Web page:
This entry was posted on January 3, 2010
The majority of elite athletes today train using methods which simulate the vigor their bodies will be exerting during competition. The reason for this is due to a realization by top athletes and trainers that peak performance can only be achieved by fine tuning the bodily processes which control their ability to perform. Success in many sports requires brief but maximal effort: a baseball swing, throwing a pitch, a 100 meter sprint, the long jump, and nearly every person involved on the football field once the ball is snapped.
An athlete's energy system is the mechanism controlling the amount of power and explosiveness produced when an athlete calls upon his body to give its utmost effort. The great thing about an energy system is that it can be enhanced when properly trained. Now a little background on the body's energy systems:
Energy is required for all kinds of bodily movements and a molecule called adenosine triphosphate, or ATP for short, is responsible for this energy which controls muscle contraction. Now let me say this, I am not about to go into a lengthy biological dissertation on the facets of how ATP transports chemical energy within cells for metabolism. The important thing to ask is how can we use this biological process to our benefit when training athletes. I think to answer this question you must first know the three types of energy systems from which your body derives ATP for energy.
The first system that supplies immediate energy to the body is called ATP-PCr. This system is anaerobic (operates without oxygen) and during the first 5 seconds of exercise this system is relied upon exclusively. The energy from this system comes from ATP stored in the muscles. The ATP-PCr system can sustain all-out exercise for up to 15 seconds due to the limited amount stored. When using this system the body has the greatest potential rate for power output. This is the most important system for any sports that require the brief but maximal effort I mentioned earlier.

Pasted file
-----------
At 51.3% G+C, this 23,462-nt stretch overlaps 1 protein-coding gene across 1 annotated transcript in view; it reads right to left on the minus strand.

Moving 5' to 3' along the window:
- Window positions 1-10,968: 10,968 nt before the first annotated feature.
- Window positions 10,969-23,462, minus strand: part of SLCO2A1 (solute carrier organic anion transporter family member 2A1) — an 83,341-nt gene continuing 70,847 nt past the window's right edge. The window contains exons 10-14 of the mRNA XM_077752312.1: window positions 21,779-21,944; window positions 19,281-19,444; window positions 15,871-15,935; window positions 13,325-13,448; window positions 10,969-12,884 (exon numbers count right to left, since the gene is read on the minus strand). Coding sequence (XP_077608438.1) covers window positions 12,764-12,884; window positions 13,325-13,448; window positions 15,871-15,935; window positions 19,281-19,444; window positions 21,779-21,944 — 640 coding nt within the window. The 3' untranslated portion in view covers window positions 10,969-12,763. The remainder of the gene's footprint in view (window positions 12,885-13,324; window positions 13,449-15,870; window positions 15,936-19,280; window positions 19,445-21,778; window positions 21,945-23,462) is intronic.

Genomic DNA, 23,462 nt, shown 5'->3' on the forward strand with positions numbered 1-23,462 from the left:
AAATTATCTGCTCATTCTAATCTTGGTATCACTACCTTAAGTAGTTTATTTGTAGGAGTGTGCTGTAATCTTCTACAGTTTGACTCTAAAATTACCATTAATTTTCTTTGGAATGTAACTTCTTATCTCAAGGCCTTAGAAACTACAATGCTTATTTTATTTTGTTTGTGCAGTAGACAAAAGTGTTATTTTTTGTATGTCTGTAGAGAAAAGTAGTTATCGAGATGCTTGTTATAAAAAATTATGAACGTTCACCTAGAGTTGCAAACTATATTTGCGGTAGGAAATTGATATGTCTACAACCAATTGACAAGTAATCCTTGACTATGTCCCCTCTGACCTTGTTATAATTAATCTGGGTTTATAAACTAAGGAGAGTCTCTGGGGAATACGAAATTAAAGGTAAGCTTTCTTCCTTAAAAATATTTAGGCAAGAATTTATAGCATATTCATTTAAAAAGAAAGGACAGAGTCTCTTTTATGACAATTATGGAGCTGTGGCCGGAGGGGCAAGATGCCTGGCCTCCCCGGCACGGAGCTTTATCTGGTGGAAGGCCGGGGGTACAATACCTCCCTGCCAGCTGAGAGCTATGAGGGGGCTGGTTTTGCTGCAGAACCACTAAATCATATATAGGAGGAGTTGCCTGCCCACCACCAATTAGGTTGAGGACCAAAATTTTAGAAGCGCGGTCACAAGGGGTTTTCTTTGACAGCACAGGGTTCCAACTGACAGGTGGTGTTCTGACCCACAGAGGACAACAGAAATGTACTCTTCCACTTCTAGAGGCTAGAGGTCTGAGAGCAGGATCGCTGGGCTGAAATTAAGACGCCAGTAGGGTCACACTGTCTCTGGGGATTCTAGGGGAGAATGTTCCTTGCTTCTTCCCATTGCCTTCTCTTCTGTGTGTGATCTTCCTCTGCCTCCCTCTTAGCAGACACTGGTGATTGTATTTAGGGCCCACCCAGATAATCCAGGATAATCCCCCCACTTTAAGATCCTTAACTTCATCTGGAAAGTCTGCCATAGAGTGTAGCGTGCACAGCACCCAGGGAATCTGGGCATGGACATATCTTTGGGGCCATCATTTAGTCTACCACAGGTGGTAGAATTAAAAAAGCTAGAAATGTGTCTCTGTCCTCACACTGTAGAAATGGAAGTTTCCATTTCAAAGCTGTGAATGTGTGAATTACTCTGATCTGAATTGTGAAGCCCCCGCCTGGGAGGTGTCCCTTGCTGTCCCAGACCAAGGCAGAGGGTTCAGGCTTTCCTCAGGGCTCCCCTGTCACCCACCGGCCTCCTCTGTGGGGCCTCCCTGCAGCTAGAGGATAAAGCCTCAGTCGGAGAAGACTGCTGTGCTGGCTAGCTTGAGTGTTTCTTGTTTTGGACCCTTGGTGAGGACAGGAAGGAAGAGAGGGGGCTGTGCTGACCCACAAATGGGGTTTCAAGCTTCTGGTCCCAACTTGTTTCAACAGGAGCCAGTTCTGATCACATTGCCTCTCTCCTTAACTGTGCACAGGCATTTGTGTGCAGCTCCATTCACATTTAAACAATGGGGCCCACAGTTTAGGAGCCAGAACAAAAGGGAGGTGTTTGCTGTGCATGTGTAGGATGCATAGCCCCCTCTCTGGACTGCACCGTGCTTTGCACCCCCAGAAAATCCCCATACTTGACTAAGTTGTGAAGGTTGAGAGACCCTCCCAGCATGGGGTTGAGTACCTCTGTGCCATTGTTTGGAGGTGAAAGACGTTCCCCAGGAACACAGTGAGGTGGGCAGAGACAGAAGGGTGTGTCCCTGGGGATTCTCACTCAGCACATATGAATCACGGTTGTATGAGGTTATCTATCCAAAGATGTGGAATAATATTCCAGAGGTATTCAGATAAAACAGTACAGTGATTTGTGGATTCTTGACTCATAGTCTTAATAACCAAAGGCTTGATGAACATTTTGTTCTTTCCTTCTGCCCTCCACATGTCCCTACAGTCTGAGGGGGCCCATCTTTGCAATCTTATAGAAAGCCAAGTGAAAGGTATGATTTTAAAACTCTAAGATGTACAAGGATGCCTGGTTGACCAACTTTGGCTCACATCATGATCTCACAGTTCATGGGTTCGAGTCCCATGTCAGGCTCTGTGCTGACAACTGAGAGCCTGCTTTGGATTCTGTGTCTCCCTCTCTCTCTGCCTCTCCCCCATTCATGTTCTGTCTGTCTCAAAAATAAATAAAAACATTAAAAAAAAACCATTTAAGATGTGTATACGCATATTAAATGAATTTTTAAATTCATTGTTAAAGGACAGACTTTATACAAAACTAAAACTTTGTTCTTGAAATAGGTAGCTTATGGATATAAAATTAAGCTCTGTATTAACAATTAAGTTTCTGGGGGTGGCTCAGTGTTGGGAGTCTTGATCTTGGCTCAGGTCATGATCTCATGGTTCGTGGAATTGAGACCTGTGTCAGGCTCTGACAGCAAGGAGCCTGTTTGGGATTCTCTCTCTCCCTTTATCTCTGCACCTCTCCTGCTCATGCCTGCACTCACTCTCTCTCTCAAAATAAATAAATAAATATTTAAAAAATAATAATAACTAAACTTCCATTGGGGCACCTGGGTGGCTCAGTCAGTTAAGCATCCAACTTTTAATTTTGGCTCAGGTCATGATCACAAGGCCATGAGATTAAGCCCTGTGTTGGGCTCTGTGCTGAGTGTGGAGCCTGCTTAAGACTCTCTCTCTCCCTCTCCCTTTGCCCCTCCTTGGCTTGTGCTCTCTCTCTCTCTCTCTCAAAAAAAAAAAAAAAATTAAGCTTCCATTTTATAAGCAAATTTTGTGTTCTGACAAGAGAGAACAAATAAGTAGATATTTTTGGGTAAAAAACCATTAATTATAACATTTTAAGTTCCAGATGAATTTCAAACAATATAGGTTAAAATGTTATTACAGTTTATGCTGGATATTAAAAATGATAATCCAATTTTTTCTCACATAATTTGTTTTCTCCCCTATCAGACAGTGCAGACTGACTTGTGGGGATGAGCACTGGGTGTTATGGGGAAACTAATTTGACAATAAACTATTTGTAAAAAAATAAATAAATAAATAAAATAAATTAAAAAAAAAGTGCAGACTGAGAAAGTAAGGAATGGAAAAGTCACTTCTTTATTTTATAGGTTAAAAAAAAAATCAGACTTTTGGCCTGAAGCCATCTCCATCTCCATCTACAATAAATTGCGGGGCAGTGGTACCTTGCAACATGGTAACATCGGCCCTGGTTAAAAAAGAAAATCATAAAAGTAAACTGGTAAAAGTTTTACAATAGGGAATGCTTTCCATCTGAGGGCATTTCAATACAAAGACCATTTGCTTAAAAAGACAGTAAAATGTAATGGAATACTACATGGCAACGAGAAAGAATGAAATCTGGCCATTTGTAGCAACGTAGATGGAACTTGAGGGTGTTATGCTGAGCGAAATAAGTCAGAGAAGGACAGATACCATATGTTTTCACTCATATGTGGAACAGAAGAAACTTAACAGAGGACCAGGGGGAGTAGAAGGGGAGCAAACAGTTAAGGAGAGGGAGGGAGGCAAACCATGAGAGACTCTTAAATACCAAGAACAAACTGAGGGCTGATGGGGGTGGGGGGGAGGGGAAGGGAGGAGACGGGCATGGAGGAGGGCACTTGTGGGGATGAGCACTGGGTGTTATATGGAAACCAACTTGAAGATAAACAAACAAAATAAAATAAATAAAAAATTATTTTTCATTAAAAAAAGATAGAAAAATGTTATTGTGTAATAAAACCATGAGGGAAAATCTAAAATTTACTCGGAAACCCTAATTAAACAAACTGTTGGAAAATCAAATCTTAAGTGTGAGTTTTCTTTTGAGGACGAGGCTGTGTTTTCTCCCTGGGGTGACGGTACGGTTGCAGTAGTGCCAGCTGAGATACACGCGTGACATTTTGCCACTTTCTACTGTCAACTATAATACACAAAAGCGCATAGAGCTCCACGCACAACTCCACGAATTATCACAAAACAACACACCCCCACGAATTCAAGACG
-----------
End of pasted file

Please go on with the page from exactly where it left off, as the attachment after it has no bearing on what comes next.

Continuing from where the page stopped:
After around 10 seconds of exercise an athlete's body begins to use an increasing amount of energy from the glycolytic system while at the same time the amount of energy originating from the ATP system decreases. Energy in this system comes from a breakdown of glucose stored in the muscle. After 30 seconds of sustained activity this is the sole source of energy.If activity continues to 45 seconds the body begins to rely on the oxidative system. This is the important system for long distance and long duration sports such as marathon runners or long distance swimmers. The oxidative system can derive its energy production from several origins but the key to this system is that it involves the breakdown of fatty acids which require more oxygen for their combustion into ATP energy. Hence, most athletes who rely on the oxidative system are much leaner because their primary source of energy comes from burning fat cells (picture a marathoner).
Explosive movements such as sprinting, jumping, throwing, or swinging require ATP (energy) at much faster rates and because of this are supplied via the faster anaerobic pathways. However, this cannot continue indefinitely as the stores of ATP become depleted and muscles become fatigued at which point the body switches to the slower aerobic pathways to replenish the ATP. Because the muscles are being supplied with energy less quickly they are forced to slow down and this is why explosive movements cannot continue without resting.
Below is a chart of sports/activities and an estimate of the percentage in which each energy system is used by the athletes competing. It is quite obvious that the shorter duration activities that require more explosion are the ones which use the most ATP and glycogen system while the longer duration activities rely more on the oxidative system. Specifically look at the golf swing which we can conclude is very similar in energy consumption to a baseball swing and pitch.
With that being said, there are ways to enhance the ATP system so that an athlete has more explosive capability. If you train the system it is possible to create more ATP stores in the muscle for immediate use as well as shorten the system's recovery time before ATP is restored in the muscle.
Check back in a few days as I focus on the ways to specifically enhance an athlete's explosive ATP system. From agility warm ups, to conditioning, it's possible to target this system and help your athletes develop in ways that will enhance their performance capabilities.